Stephen Burt on the Melodica



CENTRAL QUESTION:How can we tell the difference—if there is one—between art for kids and art for adults?
Parts of a Hohner melodica (sold separately):mouthpiece, extension tube, individual keys; Partial list of varieties of melodica: twenty-six-key, thirty-two-key, thirty-six-key, alto, bass, Ocean, Fire; Precursors: sheng, sho, keyed Aeolian, pitch pipe, symphonium, harmonicor, goofus, keyboard sitar; Notable melodica appearances in recorded music: “Rockers Dub” by Augustus Pablo, “Melodica” by Steve Reich, “A Little Melodica” by Peter Tosh, “5:45” by Gang of Four, “Your Silent Face” by New Order, “And We Danced” by the Hooters, “The Chills” by the Receptionists, “Burning Hearts” by My Favorite, “Clint Eastwood” by Gorillaz, “Music with Horses” by Makoto Nomura, “Footsteps” by Pocketbooks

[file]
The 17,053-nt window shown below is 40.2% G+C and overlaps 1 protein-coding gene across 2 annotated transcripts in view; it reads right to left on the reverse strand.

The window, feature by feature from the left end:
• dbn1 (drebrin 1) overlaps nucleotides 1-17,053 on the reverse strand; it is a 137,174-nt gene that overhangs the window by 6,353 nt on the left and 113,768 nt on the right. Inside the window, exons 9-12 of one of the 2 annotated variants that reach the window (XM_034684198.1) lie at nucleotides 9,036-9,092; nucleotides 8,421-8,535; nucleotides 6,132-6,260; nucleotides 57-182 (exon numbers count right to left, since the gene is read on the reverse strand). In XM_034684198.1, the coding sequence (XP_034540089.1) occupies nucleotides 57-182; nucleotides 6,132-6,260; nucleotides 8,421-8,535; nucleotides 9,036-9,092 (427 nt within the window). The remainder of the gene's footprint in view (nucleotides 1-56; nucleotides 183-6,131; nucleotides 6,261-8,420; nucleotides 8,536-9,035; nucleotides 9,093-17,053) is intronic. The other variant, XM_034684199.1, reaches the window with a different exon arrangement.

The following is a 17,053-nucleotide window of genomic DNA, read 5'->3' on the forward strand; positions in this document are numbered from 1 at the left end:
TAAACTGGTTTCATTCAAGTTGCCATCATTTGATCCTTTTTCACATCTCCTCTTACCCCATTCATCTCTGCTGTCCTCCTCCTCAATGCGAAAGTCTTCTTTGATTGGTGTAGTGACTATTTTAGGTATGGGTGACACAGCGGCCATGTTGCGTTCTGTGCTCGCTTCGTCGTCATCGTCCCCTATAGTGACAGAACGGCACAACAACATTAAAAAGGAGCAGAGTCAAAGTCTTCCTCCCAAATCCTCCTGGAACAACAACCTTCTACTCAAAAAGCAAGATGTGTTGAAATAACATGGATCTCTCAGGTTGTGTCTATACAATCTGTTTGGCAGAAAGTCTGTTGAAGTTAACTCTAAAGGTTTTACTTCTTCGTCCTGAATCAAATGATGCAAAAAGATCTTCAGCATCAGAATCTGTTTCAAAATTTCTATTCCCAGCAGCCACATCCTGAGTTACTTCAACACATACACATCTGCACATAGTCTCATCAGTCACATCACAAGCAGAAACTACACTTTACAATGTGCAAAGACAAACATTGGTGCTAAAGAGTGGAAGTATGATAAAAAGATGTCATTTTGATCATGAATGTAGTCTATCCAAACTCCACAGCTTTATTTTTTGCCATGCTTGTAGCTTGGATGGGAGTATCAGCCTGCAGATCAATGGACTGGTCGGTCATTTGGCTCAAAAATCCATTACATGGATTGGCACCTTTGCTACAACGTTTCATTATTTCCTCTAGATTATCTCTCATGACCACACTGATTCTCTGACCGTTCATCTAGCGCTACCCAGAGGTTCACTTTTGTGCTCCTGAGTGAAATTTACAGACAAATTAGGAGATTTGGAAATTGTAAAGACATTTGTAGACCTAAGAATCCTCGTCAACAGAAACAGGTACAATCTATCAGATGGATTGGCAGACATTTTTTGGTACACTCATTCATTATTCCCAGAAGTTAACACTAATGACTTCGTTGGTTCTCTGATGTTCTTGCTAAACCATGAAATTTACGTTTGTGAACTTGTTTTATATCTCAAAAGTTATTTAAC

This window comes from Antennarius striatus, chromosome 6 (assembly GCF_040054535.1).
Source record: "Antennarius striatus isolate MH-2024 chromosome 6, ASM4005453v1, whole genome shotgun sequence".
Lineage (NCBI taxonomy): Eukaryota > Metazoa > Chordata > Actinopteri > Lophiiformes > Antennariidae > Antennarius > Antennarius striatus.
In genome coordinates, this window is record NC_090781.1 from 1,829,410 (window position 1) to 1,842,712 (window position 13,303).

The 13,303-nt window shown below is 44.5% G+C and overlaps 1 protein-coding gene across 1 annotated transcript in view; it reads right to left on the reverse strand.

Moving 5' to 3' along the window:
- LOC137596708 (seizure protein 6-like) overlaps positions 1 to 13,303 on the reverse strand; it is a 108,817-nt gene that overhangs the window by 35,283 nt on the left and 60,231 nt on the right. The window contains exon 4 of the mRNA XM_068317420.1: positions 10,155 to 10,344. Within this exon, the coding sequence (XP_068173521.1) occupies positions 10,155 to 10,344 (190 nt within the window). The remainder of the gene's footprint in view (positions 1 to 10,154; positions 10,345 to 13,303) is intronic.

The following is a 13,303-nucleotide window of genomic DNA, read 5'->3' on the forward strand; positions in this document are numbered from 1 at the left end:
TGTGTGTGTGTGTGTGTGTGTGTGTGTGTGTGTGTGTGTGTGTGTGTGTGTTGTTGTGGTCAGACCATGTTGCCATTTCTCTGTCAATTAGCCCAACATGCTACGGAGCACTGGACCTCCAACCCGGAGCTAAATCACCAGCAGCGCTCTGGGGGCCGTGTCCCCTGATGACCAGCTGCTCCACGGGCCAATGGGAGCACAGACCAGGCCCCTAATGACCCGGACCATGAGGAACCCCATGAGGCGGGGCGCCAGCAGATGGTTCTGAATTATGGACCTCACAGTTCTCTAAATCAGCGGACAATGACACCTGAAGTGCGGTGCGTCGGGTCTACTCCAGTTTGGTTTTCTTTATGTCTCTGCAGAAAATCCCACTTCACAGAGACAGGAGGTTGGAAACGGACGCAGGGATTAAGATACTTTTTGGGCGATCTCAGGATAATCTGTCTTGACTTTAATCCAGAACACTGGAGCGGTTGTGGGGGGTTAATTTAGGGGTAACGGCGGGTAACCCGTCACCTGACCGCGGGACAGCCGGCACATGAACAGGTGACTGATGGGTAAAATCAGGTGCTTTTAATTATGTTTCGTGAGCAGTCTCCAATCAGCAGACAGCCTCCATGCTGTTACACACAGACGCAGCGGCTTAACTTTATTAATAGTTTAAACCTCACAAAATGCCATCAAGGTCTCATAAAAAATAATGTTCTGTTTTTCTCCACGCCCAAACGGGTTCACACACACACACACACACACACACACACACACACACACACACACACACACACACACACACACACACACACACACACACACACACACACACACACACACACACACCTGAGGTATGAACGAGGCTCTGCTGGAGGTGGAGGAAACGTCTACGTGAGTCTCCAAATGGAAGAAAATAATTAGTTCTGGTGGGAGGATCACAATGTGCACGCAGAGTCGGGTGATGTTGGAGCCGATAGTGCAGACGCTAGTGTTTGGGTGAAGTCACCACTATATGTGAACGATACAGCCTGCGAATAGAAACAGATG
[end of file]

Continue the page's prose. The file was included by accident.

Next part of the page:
Almost every melodica, mine among them, looks like a toy piano keyboard on top of a rectangle stuck to a big kazoo. The keys work like those on an accordion, opening up space for air to move through a reed; unlike accordion reeds, though, melodica reeds sound when the player blows air directly into the instrument, either through a thumb-sized nozzle at one end or through a siphon-like plastic tube. Playing a melodica is a visceral experience, even for beginners: your breath leads directly to each note, almost as if you could play a melody on a trumpet or a trombone on your first try. One note at a time, the melodica’s big, thick timbres suggest those of a distorted clarinet. Chords or tone clusters sound more like the instrument’s older relatives: the accordion, the harmonium, the harmonica. And the melodica isn’t very old. Related instruments date back to East Asian antiquity, but the word is a brand name, created by the Hohner company around 1959.